(Medved did mention one other problem: That the civilian trial itself, no matter how carefully managed, would almost certainly compromise American intelligence gathering. But he presented it only as a quote from somebody else, at the very end of the hour.)
Honestly, the hundred-million dollar cost is the least of the perils to which such jackassery exposes us.
Queerly enough, the Justice Department also announced that other terrorists from the Guantanamo Bay Detention Facility will be tried — by military tribunals!
But the administration will prosecute another set of high-profile detainees now being held at the military prison at Guantánamo Bay, Cuba — Abd al-Rahim al-Nashiri, who is accused of planning the 2000 bombing of the Navy destroyer Cole in Yemen, and four other detainees — before a military commission.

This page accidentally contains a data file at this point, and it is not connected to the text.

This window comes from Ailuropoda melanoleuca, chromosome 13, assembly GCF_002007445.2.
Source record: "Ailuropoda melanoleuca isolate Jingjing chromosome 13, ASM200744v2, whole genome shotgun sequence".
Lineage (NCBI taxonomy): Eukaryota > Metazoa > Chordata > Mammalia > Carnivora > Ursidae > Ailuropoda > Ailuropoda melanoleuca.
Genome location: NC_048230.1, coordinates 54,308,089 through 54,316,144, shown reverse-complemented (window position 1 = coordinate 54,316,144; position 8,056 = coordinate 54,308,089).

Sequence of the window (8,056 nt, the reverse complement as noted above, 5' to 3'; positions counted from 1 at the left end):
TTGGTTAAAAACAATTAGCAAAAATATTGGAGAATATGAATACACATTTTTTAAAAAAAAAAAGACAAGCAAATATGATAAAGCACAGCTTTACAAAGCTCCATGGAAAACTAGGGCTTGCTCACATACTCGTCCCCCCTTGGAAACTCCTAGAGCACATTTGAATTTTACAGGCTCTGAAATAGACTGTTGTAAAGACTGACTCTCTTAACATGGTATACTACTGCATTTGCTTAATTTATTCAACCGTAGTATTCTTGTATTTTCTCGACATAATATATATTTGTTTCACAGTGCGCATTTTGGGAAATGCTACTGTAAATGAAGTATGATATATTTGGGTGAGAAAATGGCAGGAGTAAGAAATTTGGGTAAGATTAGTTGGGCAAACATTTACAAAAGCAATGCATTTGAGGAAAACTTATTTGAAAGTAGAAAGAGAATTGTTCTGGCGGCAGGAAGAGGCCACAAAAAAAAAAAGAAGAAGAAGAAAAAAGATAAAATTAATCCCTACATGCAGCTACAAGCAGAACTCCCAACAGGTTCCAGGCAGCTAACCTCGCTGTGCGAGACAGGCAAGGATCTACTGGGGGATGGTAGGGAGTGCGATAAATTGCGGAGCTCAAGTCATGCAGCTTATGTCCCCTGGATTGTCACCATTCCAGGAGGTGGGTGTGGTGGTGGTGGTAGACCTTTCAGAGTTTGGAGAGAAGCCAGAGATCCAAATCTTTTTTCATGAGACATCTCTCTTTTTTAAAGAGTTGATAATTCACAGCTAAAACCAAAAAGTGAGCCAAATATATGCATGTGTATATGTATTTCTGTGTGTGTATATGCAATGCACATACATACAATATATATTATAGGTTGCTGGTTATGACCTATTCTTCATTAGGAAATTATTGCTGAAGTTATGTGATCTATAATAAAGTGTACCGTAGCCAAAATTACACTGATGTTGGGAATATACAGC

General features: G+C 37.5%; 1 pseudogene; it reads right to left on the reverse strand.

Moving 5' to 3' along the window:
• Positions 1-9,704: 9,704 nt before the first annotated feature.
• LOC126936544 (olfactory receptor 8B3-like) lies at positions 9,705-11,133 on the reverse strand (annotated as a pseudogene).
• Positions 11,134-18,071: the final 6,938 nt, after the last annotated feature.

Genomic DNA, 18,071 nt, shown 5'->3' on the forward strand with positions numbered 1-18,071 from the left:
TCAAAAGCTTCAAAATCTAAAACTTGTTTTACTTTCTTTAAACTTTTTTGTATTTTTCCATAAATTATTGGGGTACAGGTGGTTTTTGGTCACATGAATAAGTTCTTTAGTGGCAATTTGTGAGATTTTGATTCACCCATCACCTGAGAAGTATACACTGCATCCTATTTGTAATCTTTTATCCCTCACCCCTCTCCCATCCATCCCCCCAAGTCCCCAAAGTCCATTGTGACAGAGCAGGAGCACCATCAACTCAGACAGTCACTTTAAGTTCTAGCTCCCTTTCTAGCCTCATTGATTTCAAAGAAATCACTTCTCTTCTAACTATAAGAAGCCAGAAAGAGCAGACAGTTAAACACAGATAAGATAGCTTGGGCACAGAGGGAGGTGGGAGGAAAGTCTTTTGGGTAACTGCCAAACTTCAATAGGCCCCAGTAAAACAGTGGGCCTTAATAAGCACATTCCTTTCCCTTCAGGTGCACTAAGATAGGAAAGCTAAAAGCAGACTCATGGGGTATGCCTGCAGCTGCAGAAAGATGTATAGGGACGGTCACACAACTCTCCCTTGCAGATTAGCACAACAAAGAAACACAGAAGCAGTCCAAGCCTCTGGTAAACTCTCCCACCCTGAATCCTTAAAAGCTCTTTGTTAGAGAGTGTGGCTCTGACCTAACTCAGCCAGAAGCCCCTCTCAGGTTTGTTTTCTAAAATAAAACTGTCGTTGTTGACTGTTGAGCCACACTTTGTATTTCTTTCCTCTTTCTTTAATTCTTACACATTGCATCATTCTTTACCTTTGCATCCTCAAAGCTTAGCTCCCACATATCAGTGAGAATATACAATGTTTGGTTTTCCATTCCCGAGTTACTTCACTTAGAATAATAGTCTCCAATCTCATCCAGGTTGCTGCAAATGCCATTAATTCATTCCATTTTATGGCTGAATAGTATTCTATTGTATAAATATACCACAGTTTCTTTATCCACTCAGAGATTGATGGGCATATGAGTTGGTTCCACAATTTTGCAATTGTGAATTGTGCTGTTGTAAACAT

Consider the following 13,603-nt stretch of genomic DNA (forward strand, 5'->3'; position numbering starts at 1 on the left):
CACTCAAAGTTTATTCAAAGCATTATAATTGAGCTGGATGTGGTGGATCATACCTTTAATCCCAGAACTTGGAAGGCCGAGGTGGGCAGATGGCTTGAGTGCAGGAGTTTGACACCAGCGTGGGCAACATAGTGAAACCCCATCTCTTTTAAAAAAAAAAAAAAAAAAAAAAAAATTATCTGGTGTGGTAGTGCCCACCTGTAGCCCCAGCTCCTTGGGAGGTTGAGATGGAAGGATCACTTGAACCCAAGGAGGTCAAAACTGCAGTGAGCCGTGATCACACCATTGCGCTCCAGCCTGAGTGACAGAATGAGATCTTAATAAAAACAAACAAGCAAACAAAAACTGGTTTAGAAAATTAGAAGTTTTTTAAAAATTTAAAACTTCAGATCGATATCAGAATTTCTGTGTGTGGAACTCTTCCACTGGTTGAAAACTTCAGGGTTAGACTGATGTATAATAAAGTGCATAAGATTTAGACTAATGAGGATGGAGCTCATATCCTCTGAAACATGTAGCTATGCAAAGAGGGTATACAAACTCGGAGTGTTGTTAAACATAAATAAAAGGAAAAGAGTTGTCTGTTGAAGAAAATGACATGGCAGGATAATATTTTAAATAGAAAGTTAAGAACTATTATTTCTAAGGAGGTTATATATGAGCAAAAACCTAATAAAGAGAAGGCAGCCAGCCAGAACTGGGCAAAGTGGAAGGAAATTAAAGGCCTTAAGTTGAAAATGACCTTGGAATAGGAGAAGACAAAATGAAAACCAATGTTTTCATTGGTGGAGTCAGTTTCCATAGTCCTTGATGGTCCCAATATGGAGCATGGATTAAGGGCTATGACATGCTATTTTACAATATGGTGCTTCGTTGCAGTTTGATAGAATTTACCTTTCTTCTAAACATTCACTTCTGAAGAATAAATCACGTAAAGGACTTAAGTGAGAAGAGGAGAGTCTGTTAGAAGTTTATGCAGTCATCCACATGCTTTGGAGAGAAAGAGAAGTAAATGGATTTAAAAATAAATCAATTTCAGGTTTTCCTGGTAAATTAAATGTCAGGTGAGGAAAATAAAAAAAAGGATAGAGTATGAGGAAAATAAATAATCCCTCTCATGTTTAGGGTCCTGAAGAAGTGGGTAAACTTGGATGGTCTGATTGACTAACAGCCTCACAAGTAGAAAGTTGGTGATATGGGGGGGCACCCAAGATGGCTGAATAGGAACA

Why the difference? Because Nashiri attacked a military target, the U.S.S. Cole? But the 9/11 plotters attacked the Pentagon — which is also a military target, I would reckon. Both KSM and and Nashiri were captured abroad, in Pakistan and the United Arab Emirates, respectively. Both are foreign nationals: KSM is a Kuwaiti, Nashiri is Saudi Arabian. Both planned their crimes abroad.
The only difference appears to be that Nashiri’s target was an American ship sitting at anchor in Yemen, while Mohammed’s targets were all in the United States; but this hardly seems such an important distinction that we couldn’t have tried Mohammed and his five pals in a military tribunal as well, where we could much more securely control the circulation of any discovery documents that could compromise American national security.
I just don’t understand what’s so hard to understand about the insanity of this grandstanding move — whose real purpose, I suspect, is to find yet another way to blame everything on Bush. But evidently, it’s too subtle a point for Michael Medved to grasp. Yes, I agree, we spend too much federal and state money; we should significantly reduce spending and dramatically drop the tax rates.
But for heaven’s sake, that’s not the big problem in this case.
Cross-posted on Big Lizards…